The sports junkies will love the intense quality of the BBC games throughout the whole regular season. The bookies and gambling junkies will be challenged by more games. The TV executives will roll in dough and more stadiums will fill closer to their capacities for more games. No more of the typical murderings, annihilations, or blow-outs that bring small crowds to college stadiums all over the country early in each season, even with their accompanying low ticket prices. The fans of the multitudes of lesser college teams will attend more games when a relentless loss is not perennially inevitable.

Here are a few basic ideas I have kicked around the field in my head. Each BBC team will of course play twelve games in each regular season. The reason I have chosen ten as the number of teams in each conference is that a couple of slots should be left for each team to play its legendary rival or rivals, with a possible wild-card game with a team from wherever at the beginning of each season, much as we have now. The choice of the number ten is totally arbitrary. You know how much Americans like Top Ten things. The number in the BBC East and West could easily be lessened if necessary. The whole point of the BBC concept is to make college ball more like pro ball, with a revolving set of teams that over time offers much more variety for the fans. It would give at least a little hope to all the perennial losers out there. It would challenge the top-rated teams to play their very best in every game, less they be demoted back to their regular, not so exciting conferences for the following season.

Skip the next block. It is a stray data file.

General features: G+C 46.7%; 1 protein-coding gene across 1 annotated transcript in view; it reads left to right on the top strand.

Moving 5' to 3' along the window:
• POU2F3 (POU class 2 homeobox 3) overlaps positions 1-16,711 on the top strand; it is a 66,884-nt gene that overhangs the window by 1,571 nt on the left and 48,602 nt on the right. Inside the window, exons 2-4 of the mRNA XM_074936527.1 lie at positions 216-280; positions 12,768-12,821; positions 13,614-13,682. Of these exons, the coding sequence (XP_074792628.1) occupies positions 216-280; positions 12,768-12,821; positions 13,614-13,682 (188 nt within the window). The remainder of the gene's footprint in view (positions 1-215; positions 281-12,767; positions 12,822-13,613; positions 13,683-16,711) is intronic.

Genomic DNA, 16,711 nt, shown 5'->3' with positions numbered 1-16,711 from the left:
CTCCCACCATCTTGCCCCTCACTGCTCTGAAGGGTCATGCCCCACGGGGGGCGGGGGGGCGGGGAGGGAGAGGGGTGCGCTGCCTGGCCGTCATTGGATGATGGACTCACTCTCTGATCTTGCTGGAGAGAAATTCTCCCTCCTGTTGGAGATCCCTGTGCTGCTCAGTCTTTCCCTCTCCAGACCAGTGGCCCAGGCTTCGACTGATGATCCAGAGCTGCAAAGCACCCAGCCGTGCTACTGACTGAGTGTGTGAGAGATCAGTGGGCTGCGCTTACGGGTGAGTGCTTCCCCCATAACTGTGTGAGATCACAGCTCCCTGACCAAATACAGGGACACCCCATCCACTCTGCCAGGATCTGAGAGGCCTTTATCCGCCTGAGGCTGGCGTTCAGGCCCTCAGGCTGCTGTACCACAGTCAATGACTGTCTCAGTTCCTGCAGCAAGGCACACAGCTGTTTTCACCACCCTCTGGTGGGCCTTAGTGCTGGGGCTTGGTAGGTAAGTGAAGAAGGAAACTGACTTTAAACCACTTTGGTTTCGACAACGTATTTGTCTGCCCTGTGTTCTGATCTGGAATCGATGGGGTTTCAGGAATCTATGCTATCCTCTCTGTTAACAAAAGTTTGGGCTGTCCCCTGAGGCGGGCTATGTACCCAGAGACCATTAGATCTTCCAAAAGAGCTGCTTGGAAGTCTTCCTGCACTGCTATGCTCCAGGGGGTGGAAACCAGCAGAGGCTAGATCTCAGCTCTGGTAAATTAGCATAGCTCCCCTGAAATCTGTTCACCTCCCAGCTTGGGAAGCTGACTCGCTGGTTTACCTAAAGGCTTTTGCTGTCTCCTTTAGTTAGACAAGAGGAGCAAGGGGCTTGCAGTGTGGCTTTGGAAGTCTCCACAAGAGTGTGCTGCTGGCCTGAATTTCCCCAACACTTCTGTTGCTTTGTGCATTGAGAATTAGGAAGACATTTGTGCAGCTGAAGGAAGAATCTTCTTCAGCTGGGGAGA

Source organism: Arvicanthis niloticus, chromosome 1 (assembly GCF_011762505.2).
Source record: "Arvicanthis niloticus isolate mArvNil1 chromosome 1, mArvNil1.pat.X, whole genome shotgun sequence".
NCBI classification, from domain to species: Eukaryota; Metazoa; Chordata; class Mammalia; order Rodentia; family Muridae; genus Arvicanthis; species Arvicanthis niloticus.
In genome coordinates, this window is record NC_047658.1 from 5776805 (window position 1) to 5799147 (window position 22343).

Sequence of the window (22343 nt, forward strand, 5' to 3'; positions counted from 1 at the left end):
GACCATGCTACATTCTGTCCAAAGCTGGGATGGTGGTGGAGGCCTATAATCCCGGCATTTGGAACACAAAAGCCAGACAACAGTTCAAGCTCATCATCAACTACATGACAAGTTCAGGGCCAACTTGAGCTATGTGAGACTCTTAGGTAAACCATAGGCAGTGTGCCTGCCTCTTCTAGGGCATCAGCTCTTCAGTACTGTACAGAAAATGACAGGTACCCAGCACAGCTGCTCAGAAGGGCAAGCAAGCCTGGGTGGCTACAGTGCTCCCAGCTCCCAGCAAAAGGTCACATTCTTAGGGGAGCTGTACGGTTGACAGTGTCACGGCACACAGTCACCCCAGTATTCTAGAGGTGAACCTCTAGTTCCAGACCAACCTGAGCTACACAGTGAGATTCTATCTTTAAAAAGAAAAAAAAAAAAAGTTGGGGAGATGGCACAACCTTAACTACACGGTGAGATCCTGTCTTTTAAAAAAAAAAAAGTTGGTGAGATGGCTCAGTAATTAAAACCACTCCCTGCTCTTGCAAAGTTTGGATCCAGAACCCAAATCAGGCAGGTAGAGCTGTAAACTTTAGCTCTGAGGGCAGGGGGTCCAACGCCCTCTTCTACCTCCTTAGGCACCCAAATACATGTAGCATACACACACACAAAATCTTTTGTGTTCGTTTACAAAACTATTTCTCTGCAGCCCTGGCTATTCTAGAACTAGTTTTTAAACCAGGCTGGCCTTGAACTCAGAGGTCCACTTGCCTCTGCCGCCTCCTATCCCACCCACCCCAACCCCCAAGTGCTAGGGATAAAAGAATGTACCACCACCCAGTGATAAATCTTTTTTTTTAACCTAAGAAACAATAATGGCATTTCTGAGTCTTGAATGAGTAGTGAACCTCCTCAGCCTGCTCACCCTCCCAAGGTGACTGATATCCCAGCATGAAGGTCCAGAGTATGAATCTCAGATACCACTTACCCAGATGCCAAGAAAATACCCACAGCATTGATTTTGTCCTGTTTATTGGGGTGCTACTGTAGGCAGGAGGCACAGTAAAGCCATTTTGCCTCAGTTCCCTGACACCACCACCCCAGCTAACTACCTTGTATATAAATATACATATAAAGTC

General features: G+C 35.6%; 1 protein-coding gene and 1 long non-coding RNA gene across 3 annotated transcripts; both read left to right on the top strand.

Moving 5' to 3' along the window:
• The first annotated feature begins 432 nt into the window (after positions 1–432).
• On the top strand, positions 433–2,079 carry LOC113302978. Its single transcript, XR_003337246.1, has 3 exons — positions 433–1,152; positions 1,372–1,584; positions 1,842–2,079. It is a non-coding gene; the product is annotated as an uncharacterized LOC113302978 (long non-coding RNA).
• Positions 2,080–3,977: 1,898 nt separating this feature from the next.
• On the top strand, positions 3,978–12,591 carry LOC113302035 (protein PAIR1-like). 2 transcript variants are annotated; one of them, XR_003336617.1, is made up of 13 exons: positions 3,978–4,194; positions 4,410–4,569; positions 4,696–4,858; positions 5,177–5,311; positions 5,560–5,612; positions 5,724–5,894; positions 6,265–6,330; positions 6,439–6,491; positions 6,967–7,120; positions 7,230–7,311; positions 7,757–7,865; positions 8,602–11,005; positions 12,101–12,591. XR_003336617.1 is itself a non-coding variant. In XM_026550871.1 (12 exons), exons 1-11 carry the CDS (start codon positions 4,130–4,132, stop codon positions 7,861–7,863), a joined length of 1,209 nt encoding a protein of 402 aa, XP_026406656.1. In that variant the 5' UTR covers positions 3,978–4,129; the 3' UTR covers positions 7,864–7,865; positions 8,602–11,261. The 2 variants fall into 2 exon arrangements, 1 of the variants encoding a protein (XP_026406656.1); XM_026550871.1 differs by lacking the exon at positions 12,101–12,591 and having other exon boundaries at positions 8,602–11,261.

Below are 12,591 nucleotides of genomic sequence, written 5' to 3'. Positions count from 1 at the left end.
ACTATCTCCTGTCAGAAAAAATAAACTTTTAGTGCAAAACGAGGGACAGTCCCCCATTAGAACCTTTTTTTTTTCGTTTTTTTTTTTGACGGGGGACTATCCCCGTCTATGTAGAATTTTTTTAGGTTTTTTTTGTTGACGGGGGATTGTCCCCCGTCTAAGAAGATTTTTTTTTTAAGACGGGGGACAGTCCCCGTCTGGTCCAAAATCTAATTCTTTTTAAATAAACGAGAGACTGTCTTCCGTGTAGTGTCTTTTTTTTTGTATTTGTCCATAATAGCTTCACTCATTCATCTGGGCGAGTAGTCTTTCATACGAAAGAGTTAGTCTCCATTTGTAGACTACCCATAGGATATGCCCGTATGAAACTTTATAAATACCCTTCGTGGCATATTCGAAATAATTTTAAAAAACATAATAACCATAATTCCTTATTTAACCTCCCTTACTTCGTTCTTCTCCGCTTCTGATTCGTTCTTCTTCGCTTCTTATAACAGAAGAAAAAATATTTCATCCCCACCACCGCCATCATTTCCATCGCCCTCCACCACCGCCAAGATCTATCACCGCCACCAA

What does Yosemite Sam have to do with the Bad Boys Conference? The Bulldogs of my alma mater are infamous for their cowbells, as well as being drowned by the Tide for most of the past century. If I were in charge, every time the TCU Horned Frogs scored, the voice of Yosemite Sam would loudly exclaim, "Great Horny Toads!!"